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Hindu temple in New Jersey accused of 'shocking violations' in forced-labor lawsuit

The lawsuit accuses the massive temple of forcing Indian men to work nearly 90 hours a week for around $1 an hour.
People stand near the entrance to the BAPS Shri Swaminarayan Mandir in Robbinsville Township, N.J., on May 11, 2021.
BAPS Shri Swaminarayan Mandir in Robbinsville Township, N.J., on Tuesday.Seth Wenig / AP

The FBI was at a massive Hindu temple in New Jersey on Tuesday that has been accused in a lawsuit of luring Indian men from marginalized communities to the U.S. and forcing them to work nearly 90 hours a week for around $1 an hour.

The lawsuit, filed Tuesday in federal court, accuses Bochasanwasi Akshar Purushottam Swaminarayan Sanstha, a Hindu sect known as BAPS, and its leaders of "shocking violations," including forced labor, trafficking and wage theft.

"It was just an extremely traumatic and isolating experience," said Patricia Kakalec, an attorney representing the workers. "I've represented migrant farmworkers, I've done low-wage worker cases, and this is really quite shocking."

The FBI said in a statement that it was at the temple "on court-authorized law enforcement activity" and that it had no further comment. The Homeland Security Investigations division of Immigration and Customs Enforcement declined to comment.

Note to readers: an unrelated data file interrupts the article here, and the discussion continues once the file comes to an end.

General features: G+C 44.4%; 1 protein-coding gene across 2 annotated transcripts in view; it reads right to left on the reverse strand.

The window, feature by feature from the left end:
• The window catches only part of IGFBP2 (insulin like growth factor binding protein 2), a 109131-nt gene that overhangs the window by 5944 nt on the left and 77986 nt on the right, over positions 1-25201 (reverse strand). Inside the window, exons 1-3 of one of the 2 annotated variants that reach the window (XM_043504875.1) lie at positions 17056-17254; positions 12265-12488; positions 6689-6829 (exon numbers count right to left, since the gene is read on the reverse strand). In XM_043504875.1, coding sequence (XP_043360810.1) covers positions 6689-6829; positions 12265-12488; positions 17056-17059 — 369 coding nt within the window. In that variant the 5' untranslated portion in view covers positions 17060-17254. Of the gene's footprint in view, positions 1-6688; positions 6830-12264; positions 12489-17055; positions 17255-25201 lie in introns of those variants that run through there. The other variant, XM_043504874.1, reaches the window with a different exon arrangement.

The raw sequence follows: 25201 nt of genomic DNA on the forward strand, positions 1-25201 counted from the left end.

The lawsuit, filed by six named workers in U.S. District Court in New Jersey, says at least 200 Indian nationals who work or have worked at the temple in Robbinsville would be part of the class.

The organization, related entities and several people are accused of recruiting the men to come to New Jersey and help build the temple for around 87 hours a week for $450 a month, or around $1.20 an hour. The suit says the defendants lured low-caste men and members of other marginalized communities to work at the temple, which is still under construction.

Passports were confiscated, and workers were confined to the guarded compound, the suit alleges. Kakalec said that the situation was a "labor trafficking" case" and that the workers were "constantly monitored" with dozens of cameras and threatened with fines for breaking rules.

The workers have been falsely brought to the U.S. on visas for religious workers and volunteers since May 2011, the lawsuit claims. It says such R-1 visas are religious visas available to "those who minister or work in religious vocations or occupations" and are members of the religious denomination sponsoring the visa holders.

The lawsuit seeks unpaid wages for the workers and money for damages.

In a statement to NBC News on Tuesday evening, Matthew Frankel, a spokesperson for BAPS in New Jersey said, "We were first made aware of the accusations early this morning, we are taking them very seriously and are thoroughly reviewing the issues raised."

Kanu Patel, the chief executive of BAPS, who is named as a defendant, told The New York Times, "I respectfully disagree with the wage claim." He told the newspaper that he was not in charge of day-to-day operations at the site.

Lenin Joshi, a spokesman for BAPS, told the newspaper, "We are naturally shaken by this turn of events and are sure that once the full facts come out, we will be able to provide answers and show that these accusations and allegations are without merit."